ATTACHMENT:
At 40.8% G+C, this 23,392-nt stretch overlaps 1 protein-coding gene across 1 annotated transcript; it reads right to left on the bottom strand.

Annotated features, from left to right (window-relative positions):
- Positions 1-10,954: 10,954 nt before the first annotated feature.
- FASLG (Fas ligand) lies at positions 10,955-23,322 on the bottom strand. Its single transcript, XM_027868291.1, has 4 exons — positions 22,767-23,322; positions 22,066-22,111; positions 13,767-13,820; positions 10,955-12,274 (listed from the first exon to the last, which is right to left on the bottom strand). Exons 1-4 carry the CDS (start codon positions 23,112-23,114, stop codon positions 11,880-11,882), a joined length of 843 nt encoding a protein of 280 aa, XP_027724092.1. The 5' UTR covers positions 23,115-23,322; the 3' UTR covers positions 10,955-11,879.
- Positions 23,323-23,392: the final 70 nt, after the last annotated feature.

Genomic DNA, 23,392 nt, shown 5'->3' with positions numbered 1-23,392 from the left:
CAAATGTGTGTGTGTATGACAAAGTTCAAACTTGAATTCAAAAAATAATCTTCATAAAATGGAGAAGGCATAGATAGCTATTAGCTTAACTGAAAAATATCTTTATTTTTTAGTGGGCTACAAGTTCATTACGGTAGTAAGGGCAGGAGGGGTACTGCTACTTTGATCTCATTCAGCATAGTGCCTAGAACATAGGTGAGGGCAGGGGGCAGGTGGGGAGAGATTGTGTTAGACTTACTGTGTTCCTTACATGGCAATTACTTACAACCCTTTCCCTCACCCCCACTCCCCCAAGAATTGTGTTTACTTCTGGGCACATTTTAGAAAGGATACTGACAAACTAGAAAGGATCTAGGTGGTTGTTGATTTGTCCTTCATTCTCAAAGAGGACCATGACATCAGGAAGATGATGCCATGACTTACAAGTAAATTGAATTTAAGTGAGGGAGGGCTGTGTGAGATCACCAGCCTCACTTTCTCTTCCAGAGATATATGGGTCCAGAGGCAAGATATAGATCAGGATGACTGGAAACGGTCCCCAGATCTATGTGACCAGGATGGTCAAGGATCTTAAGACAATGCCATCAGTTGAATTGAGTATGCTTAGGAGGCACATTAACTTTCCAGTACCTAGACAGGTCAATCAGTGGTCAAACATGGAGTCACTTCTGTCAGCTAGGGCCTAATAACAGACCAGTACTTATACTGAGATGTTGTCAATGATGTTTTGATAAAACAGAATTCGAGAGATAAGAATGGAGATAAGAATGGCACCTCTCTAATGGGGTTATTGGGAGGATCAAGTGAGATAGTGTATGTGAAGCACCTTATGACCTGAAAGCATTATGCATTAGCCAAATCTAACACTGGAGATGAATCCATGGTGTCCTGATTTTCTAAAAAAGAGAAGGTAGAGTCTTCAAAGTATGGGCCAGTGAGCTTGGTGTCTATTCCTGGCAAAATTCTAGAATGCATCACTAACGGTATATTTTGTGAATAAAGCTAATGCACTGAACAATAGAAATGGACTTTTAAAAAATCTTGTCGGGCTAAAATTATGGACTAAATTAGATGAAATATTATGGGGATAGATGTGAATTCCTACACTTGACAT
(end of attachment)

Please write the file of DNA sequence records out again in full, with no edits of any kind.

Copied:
At 40.8% G+C, this 23,392-nt stretch overlaps 1 protein-coding gene across 1 annotated transcript; it reads right to left on the bottom strand.

Annotated features, from left to right (window-relative positions):
- Positions 1-10,954: 10,954 nt before the first annotated feature.
- FASLG (Fas ligand) lies at positions 10,955-23,322 on the bottom strand. Its single transcript, XM_027868291.1, has 4 exons — positions 22,767-23,322; positions 22,066-22,111; positions 13,767-13,820; positions 10,955-12,274 (listed from the first exon to the last, which is right to left on the bottom strand). Exons 1-4 carry the CDS (start codon positions 23,112-23,114, stop codon positions 11,880-11,882), a joined length of 843 nt encoding a protein of 280 aa, XP_027724092.1. The 5' UTR covers positions 23,115-23,322; the 3' UTR covers positions 10,955-11,879.
- Positions 23,323-23,392: the final 70 nt, after the last annotated feature.

Genomic DNA, 23,392 nt, shown 5'->3' with positions numbered 1-23,392 from the left:
CAAATGTGTGTGTGTATGACAAAGTTCAAACTTGAATTCAAAAAATAATCTTCATAAAATGGAGAAGGCATAGATAGCTATTAGCTTAACTGAAAAATATCTTTATTTTTTAGTGGGCTACAAGTTCATTACGGTAGTAAGGGCAGGAGGGGTACTGCTACTTTGATCTCATTCAGCATAGTGCCTAGAACATAGGTGAGGGCAGGGGGCAGGTGGGGAGAGATTGTGTTAGACTTACTGTGTTCCTTACATGGCAATTACTTACAACCCTTTCCCTCACCCCCACTCCCCCAAGAATTGTGTTTACTTCTGGGCACATTTTAGAAAGGATACTGACAAACTAGAAAGGATCTAGGTGGTTGTTGATTTGTCCTTCATTCTCAAAGAGGACCATGACATCAGGAAGATGATGCCATGACTTACAAGTAAATTGAATTTAAGTGAGGGAGGGCTGTGTGAGATCACCAGCCTCACTTTCTCTTCCAGAGATATATGGGTCCAGAGGCAAGATATAGATCAGGATGACTGGAAACGGTCCCCAGATCTATGTGACCAGGATGGTCAAGGATCTTAAGACAATGCCATCAGTTGAATTGAGTATGCTTAGGAGGCACATTAACTTTCCAGTACCTAGACAGGTCAATCAGTGGTCAAACATGGAGTCACTTCTGTCAGCTAGGGCCTAATAACAGACCAGTACTTATACTGAGATGTTGTCAATGATGTTTTGATAAAACAGAATTCGAGAGATAAGAATGGAGATAAGAATGGCACCTCTCTAATGGGGTTATTGGGAGGATCAAGTGAGATAGTGTATGTGAAGCACCTTATGACCTGAAAGCATTATGCATTAGCCAAATCTAACACTGGAGATGAATCCATGGTGTCCTGATTTTCTAAAAAAGAGAAGGTAGAGTCTTCAAAGTATGGGCCAGTGAGCTTGGTGTCTATTCCTGGCAAAATTCTAGAATGCATCACTAACGGTATATTTTGTGAATAAAGCTAATGCACTGAACAATAGAAATGGACTTTTAAAAAATCTTGTCGGGCTAAAATTATGGACTAAATTAGATGAAATATTATGGGGATAGATGTGAATTCCTACACTTGACAT